We women often hear the word “emotional” used interchangeably with “hormonal” and it’s not usually a compliment or comment on one of our strengths. This week, we invited Dr. Julia Frank to talk to us about menopause and depression. We learn that women are likely in states of “hormonal flux” at puberty, premenstrually, postpartum, and during perimenopause and menopause. (Someone should invent a lubricant or maybe a cocktail and name it “Hormonal Flux.”) So, from as early as age 10 until our 60’s, we’re basically dealing with changing hormone levels at least once a month or for longer periods. Pun intended. Lucky us. Well, I do mean lucky. Before we talk about the happy subject of depression, let’s listen to a bit of Eve Ensler who reminds us that being an emotional creature is one of the things that make us the strong, beautiful, intuitive human beings that we are:
This is not extreme.
It’s a girl thing.
What we would all be if the big door inside us flew open.
Don’t tell me not to cry.
To calm it down.
Not to be so extreme.
To be reasonable.
I am an emotional creature.
It’s how the earth got made.
How the wind continues to pollinate.
You don’t tell the Atlantic Ocean to behave.
There are many days we won’t feel as unstoppable as the Atlantic Ocean, and that’s fine. Eve is a poet, a writer, and a woman. She was using hyperbole to remind us of our greatness. Still, sometimes our emotional states can become something more intractable. Dr. Frank says that “hormonal flux, loss, and change” are “part of normal experience,” but when we’re living for weeks on end at a 2 instead of a 10 or can’t find our joy in living, there are options that, like perimenopause and menopause, are best evaluated and treated in partnership with a knowledgeable doctor that you trust. (I have some tips on how to find a menopause specialist.) We also learn that there may be reasons to exercise other than the fact that summer and swimsuit season is here (better sleep and fewer hot flashes, anyone?). Read on …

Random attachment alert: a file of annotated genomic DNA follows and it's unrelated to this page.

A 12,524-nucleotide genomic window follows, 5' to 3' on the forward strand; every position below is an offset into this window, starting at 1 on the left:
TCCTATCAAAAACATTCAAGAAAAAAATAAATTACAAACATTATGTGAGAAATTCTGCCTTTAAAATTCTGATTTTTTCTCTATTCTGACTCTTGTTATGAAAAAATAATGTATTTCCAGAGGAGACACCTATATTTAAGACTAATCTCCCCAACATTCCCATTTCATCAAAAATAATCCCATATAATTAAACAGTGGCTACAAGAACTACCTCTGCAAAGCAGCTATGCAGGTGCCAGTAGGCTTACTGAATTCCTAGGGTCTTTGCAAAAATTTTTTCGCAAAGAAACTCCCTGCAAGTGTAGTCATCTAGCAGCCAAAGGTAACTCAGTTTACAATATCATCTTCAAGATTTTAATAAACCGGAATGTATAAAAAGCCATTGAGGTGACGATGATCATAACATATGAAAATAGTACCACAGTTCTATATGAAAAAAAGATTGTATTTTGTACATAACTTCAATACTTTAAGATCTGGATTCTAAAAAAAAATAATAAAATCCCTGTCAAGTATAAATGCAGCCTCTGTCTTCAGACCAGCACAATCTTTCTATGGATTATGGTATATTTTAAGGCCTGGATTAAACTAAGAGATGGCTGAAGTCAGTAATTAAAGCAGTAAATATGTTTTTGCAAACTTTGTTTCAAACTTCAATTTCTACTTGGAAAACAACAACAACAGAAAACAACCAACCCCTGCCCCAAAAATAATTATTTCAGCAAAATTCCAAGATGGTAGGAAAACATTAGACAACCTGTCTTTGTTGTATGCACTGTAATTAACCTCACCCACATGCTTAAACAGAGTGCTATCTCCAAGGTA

Menopause and Depression: Interview with Dr. Julia Frank
Q: Why are women at greater risk of depression as they approach menopause?
A: Menopause is one of the several times in a woman’s life in which levels of estrogen and progesterone are in flux. (Puberty, premenstrually and postpartum are the others). Because these hormones are also neuromodulators, rapid changes can trigger mood symptoms. In addition, women who are in the later stages of mid-life face many changes that can lead to depression–loss of the members of the older generation, dealing either with not ever having children or having children leave home, reaching a plateau at work or other workplace stresses, and the sexual changes that may occur in intimate relationships all may trigger depression. All of these factors–hormonal flux, loss, and change–are part of normal experience, so the association with depression usually involves either prior personal depression, experiencing more than one stressor or factor, or having one that is unduly severe.